Quachi (a short story, part 1)


Note: This story was inspired by a documentary about the ancient monuments of Peru.  The archaeologists could not understand why the people simply abandoned their great cities and religious centers.  They offered several possible answers, and this story is my answer.


Father held his head high as he proudly led his family up the rocky path to the plateau where the sanctuary stood.  All of them – his wife, three sons and three daughters – carried offerings for the nobles.  Each year in the season of offering, they brought their gifts, and each year in the season they prayed for the Great Quachi to play his flute and grant them the gift of rain.


The rain must return.  When it had rained, ten seasons past, the vicious torrent had torn long gouges into the earth with its claws.  The farms of the high plain needed gentle rain to fill their canals.  Father’s youngest son never had seen the rain.


On the shore stood cliffs filled with the shells of dead creatures that had suddenly found themselves lifted out of the sea by the uplifting of the earth.  The family farm would soon be a dead shell, as well.


Father looked back now and then, to make certain that his family stayed together and maintained a respectful silence in this most holy of places.  He worried about his youngest son, Tlati, who had let the llama bolt and run last year.  That must not happen this time.  They must see the Great Quachi.


Tlati led the llama colt by a fiber rope looped around its neck and tied around its nose, while his older brothers carried sacks of corn, melons and other fruits to offer to the Lords of the nation.  They had walked this maze before, making the annual pilgrimage to the high plateau of Perqat Namu on the western edge of the Terraced Mountains and entering the packed dirt path between mud brick walls that rose twice as high as their heads.  The path through the maze started out wide and open to the air, then narrowed as the walls closed in, finally coming to the part where they must walk single-file in the darkness under a thatch roof.  It felt good to be walking, after waiting for two weeks in makeshift tents on the beach by the Great Ocean for their turn to approach the Lords.  Other families still dotted the sand with their temporary encampments.  They littered the sand with the detritus of daily life:  fish bones, potsherds, corn husks, broken toys, scraps of discarded clothing and such.  The beach stunk of dead fish and cooking fires.


Every year they offered their corn to the Lord of the Fields, their melons to the Lord of the Gardens, and so forth, finally offering one young llama of perfect conformation and without blemish to the Lord of Livestock.  The llama must be less than one year old and raised in their house as a member of the family.  Every year they were turned back without having seen the Great Quachi at the center of the maze, their offerings having fallen short of perfection.  This was Tlati’s second year of pilgrimage, but he knew of years before from the stories that his three older brothers told.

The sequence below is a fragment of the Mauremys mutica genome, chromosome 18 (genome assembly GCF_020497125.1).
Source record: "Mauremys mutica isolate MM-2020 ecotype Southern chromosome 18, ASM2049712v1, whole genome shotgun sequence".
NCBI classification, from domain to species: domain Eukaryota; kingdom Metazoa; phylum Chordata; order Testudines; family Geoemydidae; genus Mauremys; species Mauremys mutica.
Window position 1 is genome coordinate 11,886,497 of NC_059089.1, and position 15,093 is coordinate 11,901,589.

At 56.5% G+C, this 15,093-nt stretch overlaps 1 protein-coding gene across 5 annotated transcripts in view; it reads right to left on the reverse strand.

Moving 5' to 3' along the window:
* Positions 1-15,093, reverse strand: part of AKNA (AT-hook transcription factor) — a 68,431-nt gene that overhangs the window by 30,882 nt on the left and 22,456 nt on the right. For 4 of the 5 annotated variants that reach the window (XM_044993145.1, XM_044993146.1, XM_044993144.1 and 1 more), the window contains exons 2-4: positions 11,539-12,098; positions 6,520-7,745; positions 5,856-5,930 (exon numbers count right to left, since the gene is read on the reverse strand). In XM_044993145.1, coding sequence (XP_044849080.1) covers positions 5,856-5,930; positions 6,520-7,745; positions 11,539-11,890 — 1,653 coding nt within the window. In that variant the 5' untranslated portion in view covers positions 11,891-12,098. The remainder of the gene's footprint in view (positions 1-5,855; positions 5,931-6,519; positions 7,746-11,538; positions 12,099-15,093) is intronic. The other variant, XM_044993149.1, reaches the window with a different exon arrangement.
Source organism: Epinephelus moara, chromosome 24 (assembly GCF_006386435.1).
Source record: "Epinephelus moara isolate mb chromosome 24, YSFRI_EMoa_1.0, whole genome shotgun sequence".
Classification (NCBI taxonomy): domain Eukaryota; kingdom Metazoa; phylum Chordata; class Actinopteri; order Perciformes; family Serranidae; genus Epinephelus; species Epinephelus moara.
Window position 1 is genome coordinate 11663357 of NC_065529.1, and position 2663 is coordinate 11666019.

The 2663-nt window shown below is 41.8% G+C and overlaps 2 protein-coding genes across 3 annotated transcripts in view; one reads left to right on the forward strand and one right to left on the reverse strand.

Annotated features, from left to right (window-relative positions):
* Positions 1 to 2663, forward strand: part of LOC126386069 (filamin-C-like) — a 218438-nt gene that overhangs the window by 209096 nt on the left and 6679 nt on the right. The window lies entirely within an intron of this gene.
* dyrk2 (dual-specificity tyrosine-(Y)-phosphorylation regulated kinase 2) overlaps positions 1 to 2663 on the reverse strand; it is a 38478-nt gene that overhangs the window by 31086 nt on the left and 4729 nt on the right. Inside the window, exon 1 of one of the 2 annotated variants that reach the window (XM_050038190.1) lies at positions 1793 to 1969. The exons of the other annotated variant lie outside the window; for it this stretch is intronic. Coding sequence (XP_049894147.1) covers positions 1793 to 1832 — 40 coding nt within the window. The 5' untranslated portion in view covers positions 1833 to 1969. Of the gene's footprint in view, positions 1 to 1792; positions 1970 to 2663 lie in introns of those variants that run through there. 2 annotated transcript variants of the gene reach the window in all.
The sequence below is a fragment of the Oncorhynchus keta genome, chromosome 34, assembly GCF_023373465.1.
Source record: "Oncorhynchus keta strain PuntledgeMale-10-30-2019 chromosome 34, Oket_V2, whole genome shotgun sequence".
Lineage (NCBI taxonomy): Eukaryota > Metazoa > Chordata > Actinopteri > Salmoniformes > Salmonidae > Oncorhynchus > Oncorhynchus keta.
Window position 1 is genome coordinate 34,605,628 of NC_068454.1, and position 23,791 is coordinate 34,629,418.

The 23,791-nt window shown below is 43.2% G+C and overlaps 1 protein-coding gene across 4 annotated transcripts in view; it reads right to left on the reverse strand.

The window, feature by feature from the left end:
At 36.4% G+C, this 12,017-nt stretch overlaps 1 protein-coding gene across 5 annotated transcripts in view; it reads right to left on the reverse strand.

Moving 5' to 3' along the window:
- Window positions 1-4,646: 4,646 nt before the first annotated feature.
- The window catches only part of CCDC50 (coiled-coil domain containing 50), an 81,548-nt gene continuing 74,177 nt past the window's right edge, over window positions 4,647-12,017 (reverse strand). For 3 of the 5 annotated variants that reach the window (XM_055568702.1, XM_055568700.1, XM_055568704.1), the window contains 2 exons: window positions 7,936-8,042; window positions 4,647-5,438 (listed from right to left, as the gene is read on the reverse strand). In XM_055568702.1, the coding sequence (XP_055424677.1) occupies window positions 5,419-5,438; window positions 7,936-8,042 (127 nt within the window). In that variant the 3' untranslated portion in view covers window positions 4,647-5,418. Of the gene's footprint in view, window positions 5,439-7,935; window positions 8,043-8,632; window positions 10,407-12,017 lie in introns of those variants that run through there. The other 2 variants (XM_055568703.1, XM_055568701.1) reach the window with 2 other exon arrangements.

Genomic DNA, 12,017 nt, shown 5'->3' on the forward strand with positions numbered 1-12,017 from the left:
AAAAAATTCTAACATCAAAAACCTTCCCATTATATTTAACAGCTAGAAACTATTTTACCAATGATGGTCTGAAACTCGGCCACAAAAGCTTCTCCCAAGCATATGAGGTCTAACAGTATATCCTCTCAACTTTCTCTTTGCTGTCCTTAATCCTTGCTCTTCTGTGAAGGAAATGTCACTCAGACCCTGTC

Father never told stories.  He led them through the maze in silence, maintaining an air of authority over his family, turning around to shush them with a stern look if they dared to whisper in this most holy of shrines.  His two oldest boys carried the gifts of corn and melons.  His youngest son, as was the custom, led the llama colt.  Behind the line of men came the women, their mother and three sisters, carrying household goods to offer to the Lords:  hand-woven textiles of the finest wool and most precious colors, clay pots filled with delicacies of bean curd and llama stew, rough gemstones and small common stones carved with blessings and prayers.


The family hoped, with these offerings, to reach the center of the maze and petition the Great Quachi for the gift of rain.  Their canals had been running dry too soon, their fields scorching under the harsh sun, their crops shriveling and yielding fewer and smaller fruits each season.  Each year they dug the canals anew to better carry the scant rainfall.  Each year they brought the best of their produce, their finest handicrafts and their most perfect young llama as offerings to seek admittance that they might implore the Great Quachi to play his flute and, in so doing, to cause the sky to yield up rain.  Each year they were turned back, disappointed but determined to try again next year, when the season of pilgrimage came around again.


Dust swirled around Tlati’s bare feet with each step he took.  The llama, raised in their own house as a member of their family, walked by his side like a little brother, making the rope seem superfluous.  He kept a tight grip on his end of the rope, nevertheless, remembering last year when the llama had balked.  This llama would also try to run away, Father had warned him.  They always do.  Tlati resolved in his heart that he would not disappoint Father again.  They must see the Great Quachi.  They must have rain.


to be continued . . . quachi1